The Waiting Game – Starters
above: artwork by Sophie Branigan
Starters (Or Entrée if you Dare)
I started my first job as a dishwasher when I was 14. The next year I became a waiter in an Indian restaurant in my home town. It was kind of like Empire Records – all school age kids running the place from the ground up under the watchful eye of the married drunk couple who acted as chef and manager. It gave me the basic vital knowledge I would use in my subsequent waiting jobs – customer service, how to carry four plates at one time and how to keep up when drinking with your co-workers (teenagers and waiters being two of the most alcohol saturated groups there are).
Although I constantly gained skills, it took a while to become the talented server I am now. I wasn’t always good at the job, and I was fired a couple of times while I was trying to figure it all out. Almost ten years ago, when struggling to open a wine bottle, a customer took it from my hands and opened it for me. Needless to say I started drinking wine that night, partly due to the shame, but mostly so I would never end up in that situation again. I would certainly experience a few crises of confidence in restaurants over the years, locking myself in bathrooms to steady myself before returning to the floor, but all of this was part and parcel of me building my confidence. These days I only lock myself in the disabled toilets to catch a break and maybe eat some untouched something or other from a customers plate.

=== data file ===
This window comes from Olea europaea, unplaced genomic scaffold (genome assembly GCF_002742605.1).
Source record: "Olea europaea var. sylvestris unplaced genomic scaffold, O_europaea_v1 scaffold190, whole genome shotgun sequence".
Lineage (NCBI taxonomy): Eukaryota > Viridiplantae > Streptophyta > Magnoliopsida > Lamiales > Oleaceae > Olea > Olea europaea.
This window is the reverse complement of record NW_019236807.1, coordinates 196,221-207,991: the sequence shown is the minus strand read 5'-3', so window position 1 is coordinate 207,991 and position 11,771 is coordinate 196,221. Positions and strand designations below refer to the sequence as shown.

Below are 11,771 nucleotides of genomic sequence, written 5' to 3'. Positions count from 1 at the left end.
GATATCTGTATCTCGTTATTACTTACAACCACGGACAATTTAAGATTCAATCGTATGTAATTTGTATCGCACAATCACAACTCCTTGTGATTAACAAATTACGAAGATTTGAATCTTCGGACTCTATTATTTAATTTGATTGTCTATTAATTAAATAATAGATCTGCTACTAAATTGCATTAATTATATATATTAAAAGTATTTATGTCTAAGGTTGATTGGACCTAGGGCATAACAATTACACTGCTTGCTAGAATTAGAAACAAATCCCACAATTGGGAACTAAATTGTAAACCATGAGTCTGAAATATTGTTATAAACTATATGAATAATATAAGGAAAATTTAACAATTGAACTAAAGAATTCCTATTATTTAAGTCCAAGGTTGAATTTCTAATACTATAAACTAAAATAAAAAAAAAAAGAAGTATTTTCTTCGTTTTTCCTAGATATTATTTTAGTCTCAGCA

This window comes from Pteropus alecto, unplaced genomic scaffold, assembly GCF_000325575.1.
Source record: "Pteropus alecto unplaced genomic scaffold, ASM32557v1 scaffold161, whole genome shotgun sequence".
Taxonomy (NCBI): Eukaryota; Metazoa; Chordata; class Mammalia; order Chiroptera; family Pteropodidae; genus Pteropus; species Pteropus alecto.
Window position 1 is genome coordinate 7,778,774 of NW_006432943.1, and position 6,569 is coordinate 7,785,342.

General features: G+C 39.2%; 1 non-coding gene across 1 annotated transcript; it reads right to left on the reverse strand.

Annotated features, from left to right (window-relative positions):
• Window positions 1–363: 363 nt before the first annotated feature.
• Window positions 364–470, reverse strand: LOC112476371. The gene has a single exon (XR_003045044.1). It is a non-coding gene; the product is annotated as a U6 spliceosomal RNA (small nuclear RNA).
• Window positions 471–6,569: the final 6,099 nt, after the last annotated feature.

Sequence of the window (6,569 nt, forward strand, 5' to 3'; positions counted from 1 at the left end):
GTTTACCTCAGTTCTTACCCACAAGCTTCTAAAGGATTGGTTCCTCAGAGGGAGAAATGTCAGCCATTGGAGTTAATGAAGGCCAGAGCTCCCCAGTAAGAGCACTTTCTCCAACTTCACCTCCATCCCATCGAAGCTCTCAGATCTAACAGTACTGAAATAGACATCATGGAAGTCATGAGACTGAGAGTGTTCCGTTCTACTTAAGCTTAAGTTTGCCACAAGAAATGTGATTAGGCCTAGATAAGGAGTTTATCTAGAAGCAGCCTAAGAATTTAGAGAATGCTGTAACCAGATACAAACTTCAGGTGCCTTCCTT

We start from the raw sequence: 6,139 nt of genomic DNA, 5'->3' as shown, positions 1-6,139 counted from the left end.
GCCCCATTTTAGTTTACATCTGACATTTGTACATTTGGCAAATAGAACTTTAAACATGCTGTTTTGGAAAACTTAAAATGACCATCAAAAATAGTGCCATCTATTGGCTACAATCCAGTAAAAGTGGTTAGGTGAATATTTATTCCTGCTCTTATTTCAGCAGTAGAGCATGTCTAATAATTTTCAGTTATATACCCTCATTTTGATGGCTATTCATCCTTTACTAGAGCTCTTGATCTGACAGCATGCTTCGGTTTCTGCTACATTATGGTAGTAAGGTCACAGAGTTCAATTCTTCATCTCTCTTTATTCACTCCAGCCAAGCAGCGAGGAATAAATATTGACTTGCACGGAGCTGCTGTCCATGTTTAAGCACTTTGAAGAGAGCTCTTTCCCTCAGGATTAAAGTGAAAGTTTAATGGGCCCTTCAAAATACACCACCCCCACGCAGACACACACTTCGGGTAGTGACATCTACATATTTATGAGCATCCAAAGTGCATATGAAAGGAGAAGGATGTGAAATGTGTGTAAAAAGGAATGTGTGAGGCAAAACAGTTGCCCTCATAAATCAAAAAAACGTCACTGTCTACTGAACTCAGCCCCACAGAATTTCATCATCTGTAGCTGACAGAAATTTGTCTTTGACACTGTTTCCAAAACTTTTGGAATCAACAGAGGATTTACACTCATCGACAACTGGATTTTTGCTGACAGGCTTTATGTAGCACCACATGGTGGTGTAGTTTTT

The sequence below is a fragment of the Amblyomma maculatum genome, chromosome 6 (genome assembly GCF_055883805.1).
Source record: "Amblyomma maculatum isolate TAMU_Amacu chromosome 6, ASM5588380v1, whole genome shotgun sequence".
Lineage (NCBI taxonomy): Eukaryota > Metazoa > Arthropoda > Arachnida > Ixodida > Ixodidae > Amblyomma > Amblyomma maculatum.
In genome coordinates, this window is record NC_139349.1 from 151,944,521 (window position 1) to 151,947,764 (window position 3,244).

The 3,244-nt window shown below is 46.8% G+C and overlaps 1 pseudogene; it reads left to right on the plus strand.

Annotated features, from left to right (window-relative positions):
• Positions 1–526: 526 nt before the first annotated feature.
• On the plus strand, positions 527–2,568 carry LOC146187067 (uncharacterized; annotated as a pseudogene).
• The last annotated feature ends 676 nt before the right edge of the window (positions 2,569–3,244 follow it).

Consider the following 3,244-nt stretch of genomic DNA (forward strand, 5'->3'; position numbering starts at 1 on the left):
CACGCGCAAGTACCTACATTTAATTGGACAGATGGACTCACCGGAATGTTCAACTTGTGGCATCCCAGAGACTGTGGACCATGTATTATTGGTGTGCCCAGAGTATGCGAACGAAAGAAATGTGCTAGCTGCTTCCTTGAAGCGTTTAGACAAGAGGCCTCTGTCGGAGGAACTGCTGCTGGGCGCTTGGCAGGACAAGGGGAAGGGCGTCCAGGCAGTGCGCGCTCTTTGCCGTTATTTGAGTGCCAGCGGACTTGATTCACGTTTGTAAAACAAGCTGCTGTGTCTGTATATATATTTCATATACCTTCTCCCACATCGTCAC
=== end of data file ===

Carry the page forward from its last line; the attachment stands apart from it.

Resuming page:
Soon after school I moved to Belfast, which would not have been possible without the money and experience afforded to me at this job. I got a job as an Assistant Food and Beverage manager in a health club. Up to this point being a waiter was a fantasy of mine that was easily made a reality. It played simultaneously to my need for attention and communication, and now that I had left my home town, it was the ticket that allowed me to escape – something that it would continue to do for me over the next ten years.